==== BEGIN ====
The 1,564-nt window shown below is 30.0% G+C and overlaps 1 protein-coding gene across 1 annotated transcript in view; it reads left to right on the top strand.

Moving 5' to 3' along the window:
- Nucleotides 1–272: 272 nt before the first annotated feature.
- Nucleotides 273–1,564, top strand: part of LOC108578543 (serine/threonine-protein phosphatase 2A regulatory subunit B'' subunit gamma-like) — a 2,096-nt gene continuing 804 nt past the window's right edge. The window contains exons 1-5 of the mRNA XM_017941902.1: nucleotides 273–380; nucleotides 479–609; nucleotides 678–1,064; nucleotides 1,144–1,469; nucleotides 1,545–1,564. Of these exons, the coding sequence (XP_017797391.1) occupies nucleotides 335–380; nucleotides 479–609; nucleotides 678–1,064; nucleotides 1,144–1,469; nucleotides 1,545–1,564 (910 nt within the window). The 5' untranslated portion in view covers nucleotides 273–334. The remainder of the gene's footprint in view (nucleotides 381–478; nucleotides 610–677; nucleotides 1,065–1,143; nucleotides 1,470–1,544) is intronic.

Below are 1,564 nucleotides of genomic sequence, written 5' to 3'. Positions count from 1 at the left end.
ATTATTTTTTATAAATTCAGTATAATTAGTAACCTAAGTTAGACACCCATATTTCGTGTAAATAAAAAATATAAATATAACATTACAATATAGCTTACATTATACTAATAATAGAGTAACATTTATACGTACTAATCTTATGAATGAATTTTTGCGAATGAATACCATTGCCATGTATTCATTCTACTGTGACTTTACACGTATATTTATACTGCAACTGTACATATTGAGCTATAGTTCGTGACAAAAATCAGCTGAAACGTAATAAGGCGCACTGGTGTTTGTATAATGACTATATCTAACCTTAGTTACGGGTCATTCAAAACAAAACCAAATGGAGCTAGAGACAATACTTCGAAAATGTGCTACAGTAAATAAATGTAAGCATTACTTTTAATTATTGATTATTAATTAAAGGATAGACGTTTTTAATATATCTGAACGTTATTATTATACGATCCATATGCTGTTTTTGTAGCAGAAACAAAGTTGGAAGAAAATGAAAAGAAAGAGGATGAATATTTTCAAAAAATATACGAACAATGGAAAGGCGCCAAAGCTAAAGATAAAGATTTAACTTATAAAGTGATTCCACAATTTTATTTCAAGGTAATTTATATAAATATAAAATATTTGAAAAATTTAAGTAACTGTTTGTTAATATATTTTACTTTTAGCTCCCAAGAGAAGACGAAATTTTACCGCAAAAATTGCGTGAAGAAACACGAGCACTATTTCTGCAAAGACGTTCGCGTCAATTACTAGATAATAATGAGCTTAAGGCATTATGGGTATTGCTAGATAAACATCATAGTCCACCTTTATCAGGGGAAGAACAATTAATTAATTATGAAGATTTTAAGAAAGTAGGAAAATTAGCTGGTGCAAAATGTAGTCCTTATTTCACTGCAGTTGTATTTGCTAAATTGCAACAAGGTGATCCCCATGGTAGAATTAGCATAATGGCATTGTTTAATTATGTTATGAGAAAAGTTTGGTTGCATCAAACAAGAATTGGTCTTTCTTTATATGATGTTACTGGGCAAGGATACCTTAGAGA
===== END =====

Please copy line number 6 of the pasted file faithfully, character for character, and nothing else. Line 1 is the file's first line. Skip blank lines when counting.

ATTATTTTTTATAAATTCAGTATAATTAGTAACCTAAGTTAGACACCCATATTTCGTGTAAATAAAAAATATAAATATAACATTACAATATAGCTTACATTATACTAATAATAGAGTAACATTTATACGTACTAATCTTATGAATGAATTTTTGCGAATGAATACCATTGCCATGTATTCATTCTACTGTGACTTTACACGTATATTTATACTGCAACTGTACATATTGAGCTATAGTTCGTGACAAAAATCAGCTGAAACGTAATAAGGCGCACTGGTGTTTGTATAATGACTATATCTAACCTTAGTTACGGGTCATTCAAAACAAAACCAAATGGAGCTAGAGACAATACTTCGAAAATGTGCTACAGTAAATAAATGTAAGCATTACTTTTAATTATTGATTATTAATTAAAGGATAGACGTTTTTAATATATCTGAACGTTATTATTATACGATCCATATGCTGTTTTTGTAGCAGAAACAAAGTTGGAAGAAAATGAAAAGAAAGAGGATGAATATTTTCAAAAAATATACGAACAATGGAAAGGCGCCAAAGCTAAAGATAAAGATTTAACTTATAAAGTGATTCCACAATTTTATTTCAAGGTAATTTATATAAATATAAAATATTTGAAAAATTTAAGTAACTGTTTGTTAATATATTTTACTTTTAGCTCCCAAGAGAAGACGAAATTTTACCGCAAAAATTGCGTGAAGAAACACGAGCACTATTTCTGCAAAGACGTTCGCGTCAATTACTAGATAATAATGAGCTTAAGGCATTATGGGTATTGCTAGATAAACATCATAGTCCACCTTTATCAGGGGAAGAACAATTAATTAATTATGAAGATTTTAAGAAAGTAGGAAAATTAGCTGGTGCAAAATGTAGTCCTTATTTCACTGCAGTTGTATTTGCTAAATTGCAACAAGGTGATCCCCATGGTAGAATTAGCATAATGGCATTGTTTAATTATGTTATGAGAAAAGTTTGGTTGCATCAAACAAGAATTGGTCTTTCTTTATATGATGTTACTGGGCAAGGATACCTTAGAGA